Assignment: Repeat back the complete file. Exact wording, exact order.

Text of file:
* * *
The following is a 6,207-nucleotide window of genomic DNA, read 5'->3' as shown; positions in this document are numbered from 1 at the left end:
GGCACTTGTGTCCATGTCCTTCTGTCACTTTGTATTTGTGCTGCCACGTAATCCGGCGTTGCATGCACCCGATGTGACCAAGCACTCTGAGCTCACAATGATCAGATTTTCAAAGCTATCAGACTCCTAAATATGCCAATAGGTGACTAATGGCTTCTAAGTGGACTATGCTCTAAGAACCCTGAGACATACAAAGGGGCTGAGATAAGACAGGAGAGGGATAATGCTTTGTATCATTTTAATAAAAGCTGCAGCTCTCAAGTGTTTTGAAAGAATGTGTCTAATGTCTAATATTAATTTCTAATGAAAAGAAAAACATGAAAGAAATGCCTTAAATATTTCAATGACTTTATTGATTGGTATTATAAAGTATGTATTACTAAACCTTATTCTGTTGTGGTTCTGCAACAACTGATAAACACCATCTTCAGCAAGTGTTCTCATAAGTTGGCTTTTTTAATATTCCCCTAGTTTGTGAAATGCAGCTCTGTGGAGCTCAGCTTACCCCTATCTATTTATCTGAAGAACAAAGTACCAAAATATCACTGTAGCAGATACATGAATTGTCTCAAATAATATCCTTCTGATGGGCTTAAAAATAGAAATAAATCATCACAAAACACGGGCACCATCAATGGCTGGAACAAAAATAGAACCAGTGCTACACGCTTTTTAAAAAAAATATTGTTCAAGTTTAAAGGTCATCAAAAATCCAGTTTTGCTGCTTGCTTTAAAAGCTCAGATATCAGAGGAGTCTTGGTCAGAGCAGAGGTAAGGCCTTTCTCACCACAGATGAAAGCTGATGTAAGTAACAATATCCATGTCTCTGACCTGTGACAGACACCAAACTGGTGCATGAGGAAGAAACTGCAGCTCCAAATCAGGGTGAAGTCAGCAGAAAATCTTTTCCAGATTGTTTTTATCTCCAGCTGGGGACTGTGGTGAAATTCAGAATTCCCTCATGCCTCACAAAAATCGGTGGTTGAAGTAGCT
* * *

The following is a 6,207-nucleotide window of genomic DNA, read 5'->3' as shown; positions in this document are numbered from 1 at the left end:
GGCACTTGTGTCCATGTCCTTCTGTCACTTTGTATTTGTGCTGCCACGTAATCCGGCGTTGCATGCACCCGATGTGACCAAGCACTCTGAGCTCACAATGATCAGATTTTCAAAGCTATCAGACTCCTAAATATGCCAATAGGTGACTAATGGCTTCTAAGTGGACTATGCTCTAAGAACCCTGAGACATACAAAGGGGCTGAGATAAGACAGGAGAGGGATAATGCTTTGTATCATTTTAATAAAAGCTGCAGCTCTCAAGTGTTTTGAAAGAATGTGTCTAATGTCTAATATTAATTTCTAATGAAAAGAAAAACATGAAAGAAATGCCTTAAATATTTCAATGACTTTATTGATTGGTATTATAAAGTATGTATTACTAAACCTTATTCTGTTGTGGTTCTGCAACAACTGATAAACACCATCTTCAGCAAGTGTTCTCATAAGTTGGCTTTTTTAATATTCCCCTAGTTTGTGAAATGCAGCTCTGTGGAGCTCAGCTTACCCCTATCTATTTATCTGAAGAACAAAGTACCAAAATATCACTGTAGCAGATACATGAATTGTCTCAAATAATATCCTTCTGATGGGCTTAAAAATAGAAATAAATCATCACAAAACACGGGCACCATCAATGGCTGGAACAAAAATAGAACCAGTGCTACACGCTTTTTAAAAAAAATATTGTTCAAGTTTAAAGGTCATCAAAAATCCAGTTTTGCTGCTTGCTTTAAAAGCTCAGATATCAGAGGAGTCTTGGTCAGAGCAGAGGTAAGGCCTTTCTCACCACAGATGAAAGCTGATGTAAGTAACAATATCCATGTCTCTGACCTGTGACAGACACCAAACTGGTGCATGAGGAAGAAACTGCAGCTCCAAATCAGGGTGAAGTCAGCAGAAAATCTTTTCCAGATTGTTTTTATCTCCAGCTGGGGACTGTGGTGAAATTCAGAATTCCCTCATGCCTCACAAAAATCGGTGGTTGAAGTAGCT